Mr Blackford started confidently - but it was soon clear that he hadn’t read up sufficiently on his history. The SNP leader in Westminster boasted:
Mr Blackford started confidently – but it was soon clear that he hadn’t read up sufficiently on his history. The SNP leader in Westminster boasted: “Our relationship with Germany dates back to 1297, when William Wallace wrote to the masters of Lübeck and Hamburg declaring Scotland open for business.” But one clued up Tory MP wasn’t going to let him off that easily.
Having interjected with a point of order, Monmouth MP David TC Davies explained: “For clarification, the honourable gentleman just suggested that there was a relationship with Germany going back to the 1200s.
“Germany didn’t exist in the 1200s, Mr Speaker.”
The Speaker John Bercow replied: “Always very grateful to the honourable gentleman for his historical exegesis.”
Mr Blackford consequently resumed his speech, fuming.
The altercation came in advance of the vote on seven amendments to the withdrawal agreement due this evening.
Theresa May has said she will look “positively” at a compromise plan by senior Tory Leave and Remain supporters to prevent a no-deal Brexit.
A small group from the two wings has been meeting in secret for the past week to try to find an agreed way forward in talks convened by Housing Minister Kit Malthouse.
They included former Cabinet minister Nicky Morgan, solicitor general Robert Buckland and junior health minister Stephen Hammond on one side and Brexiteers Jacob Rees-Mogg and Steve Baker from the European Research Group.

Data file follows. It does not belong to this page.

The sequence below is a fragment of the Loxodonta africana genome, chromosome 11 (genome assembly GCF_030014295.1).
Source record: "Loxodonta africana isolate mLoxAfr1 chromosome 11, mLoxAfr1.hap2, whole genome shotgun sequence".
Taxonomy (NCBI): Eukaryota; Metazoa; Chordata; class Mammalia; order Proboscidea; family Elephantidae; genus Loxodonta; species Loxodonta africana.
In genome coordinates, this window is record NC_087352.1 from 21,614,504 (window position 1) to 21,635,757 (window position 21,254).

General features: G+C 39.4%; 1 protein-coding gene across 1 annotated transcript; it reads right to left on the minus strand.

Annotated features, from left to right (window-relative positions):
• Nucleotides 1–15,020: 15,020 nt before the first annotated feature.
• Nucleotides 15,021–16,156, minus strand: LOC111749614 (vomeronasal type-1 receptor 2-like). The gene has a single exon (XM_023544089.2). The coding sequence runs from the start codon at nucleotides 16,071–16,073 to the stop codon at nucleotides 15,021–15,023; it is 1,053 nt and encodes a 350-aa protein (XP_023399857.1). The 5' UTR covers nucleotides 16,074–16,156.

Ms Morgan said under the terms of the so-called Malthouse compromise the Northern Ireland backstop would be “recast” as “free trade agreement-lite” with a commitment there would be no hard border with Ireland.
At the same time, the 21-month transition period would be extended by another year to December 2021, during which EU citizens’ rights would continue and the UK would pay into the EU budget.
“The Prime Minister has been aware of the discussions,” Ms Morgan told the BBC Radio 4 Today programme.
“At some point there has to be compromise on all sides in order to get a deal over the line.
“That is what most of us want to see – a negotiated settlement with the EU.
“People like me want to avoid a no-deal outcome, a crashing out on March 29.
“We have to look for ways to do that. We are all prepared to compromise on that.”